The news, the evidence that supports it, and the warning that accompanies it could hardly be more dire.
The latest audit by an international team of marine scientists at the International Programme on the State of the Ocean (IPSO) found that the world’s oceans and marine life are facing an unprecedented threat by combination of industrial pollution, human-driven global warming and climate change, and continued and rampant overfishing.
According to the report, The State of the Ocean 2013: Perils, Prognoses and Proposals, the degradation of the ocean ecosystem means that its role as Earth’s ‘buffer’ is being seriously compromised. As a result, the authors of the report call for “urgent remedies” because the “rate, speed, and impacts of change in the global ocean are greater, faster, and more imminent than previously thought.”
Driven by accumulations of carbon, the scientists found, the rate of acidification in the oceans is the highest its been in over 300 million years. Additionally, de-oxygenation–caused by both warming and industrial runoff–is stripping the ocean of its ability to support the plants and animals that live in it.
The combined stressors, according to the report, are “unprecedented in the Earth’s known history. We are entering an unknown territory of marine ecosystem change, and exposing organisms to intolerable evolutionary pressure. The next mass extinction may have already begun.”
Professor Alex Rogers of Somerville College, Oxford, and Scientific Director of IPSO said: “The health of the ocean is spiraling downwards far more rapidly than we had thought. We are seeing greater change, happening faster, and the effects are more imminent than previously anticipated. The situation should be of the gravest concern to everyone since everyone will be affected by changes in the ability of the ocean to support life on Earth.”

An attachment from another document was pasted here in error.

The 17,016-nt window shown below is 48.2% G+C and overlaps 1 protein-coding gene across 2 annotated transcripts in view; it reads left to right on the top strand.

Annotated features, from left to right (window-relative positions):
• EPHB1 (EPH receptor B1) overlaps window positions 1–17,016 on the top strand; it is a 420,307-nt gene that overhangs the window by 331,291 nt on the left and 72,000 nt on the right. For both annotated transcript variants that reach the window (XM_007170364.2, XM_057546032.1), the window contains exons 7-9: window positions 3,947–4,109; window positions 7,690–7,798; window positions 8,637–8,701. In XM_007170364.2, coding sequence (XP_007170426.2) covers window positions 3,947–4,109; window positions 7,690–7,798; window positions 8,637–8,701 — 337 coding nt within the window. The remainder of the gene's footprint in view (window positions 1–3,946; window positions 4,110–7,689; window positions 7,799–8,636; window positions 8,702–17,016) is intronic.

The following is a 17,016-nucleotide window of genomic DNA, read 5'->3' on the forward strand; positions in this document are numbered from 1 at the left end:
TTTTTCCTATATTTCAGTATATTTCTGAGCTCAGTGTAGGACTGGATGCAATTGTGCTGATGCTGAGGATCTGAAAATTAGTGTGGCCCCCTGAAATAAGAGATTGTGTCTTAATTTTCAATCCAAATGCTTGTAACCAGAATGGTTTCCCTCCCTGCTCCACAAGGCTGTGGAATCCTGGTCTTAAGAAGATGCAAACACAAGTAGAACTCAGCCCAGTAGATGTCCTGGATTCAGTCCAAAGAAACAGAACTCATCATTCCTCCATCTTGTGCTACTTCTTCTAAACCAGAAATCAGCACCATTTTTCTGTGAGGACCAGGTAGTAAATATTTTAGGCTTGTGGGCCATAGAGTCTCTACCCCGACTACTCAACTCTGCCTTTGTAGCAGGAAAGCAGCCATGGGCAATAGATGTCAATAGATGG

Among the report’s comprehensive findings, the panel identified the following areas as of greatest cause for concern:
• De-oxygenation: the evidence is accumulating that the oxygen inventory of the ocean is progressively declining. Predictions for ocean oxygen content suggest a decline of between 1% and 7% by 2100. This is occurring in two ways: the broad trend of decreasing oxygen levels in tropical oceans and areas of the North Pacific over the last 50 years; and the dramatic increase in coastal hypoxia (low oxygen) associated with eutrophication. The former is caused by global warming, the second by increased nutrient runoff from agriculture and sewage.
• Acidification: If current levels of CO2 release continue we can expect extremely serious consequences for ocean life, and in turn food and coastal protection; at CO2 concentrations of 450-500 ppm (projected in 2030-2050) erosion will exceed calcification in the coral reef building process, resulting in the extinction of some species and decline in biodiversity overall.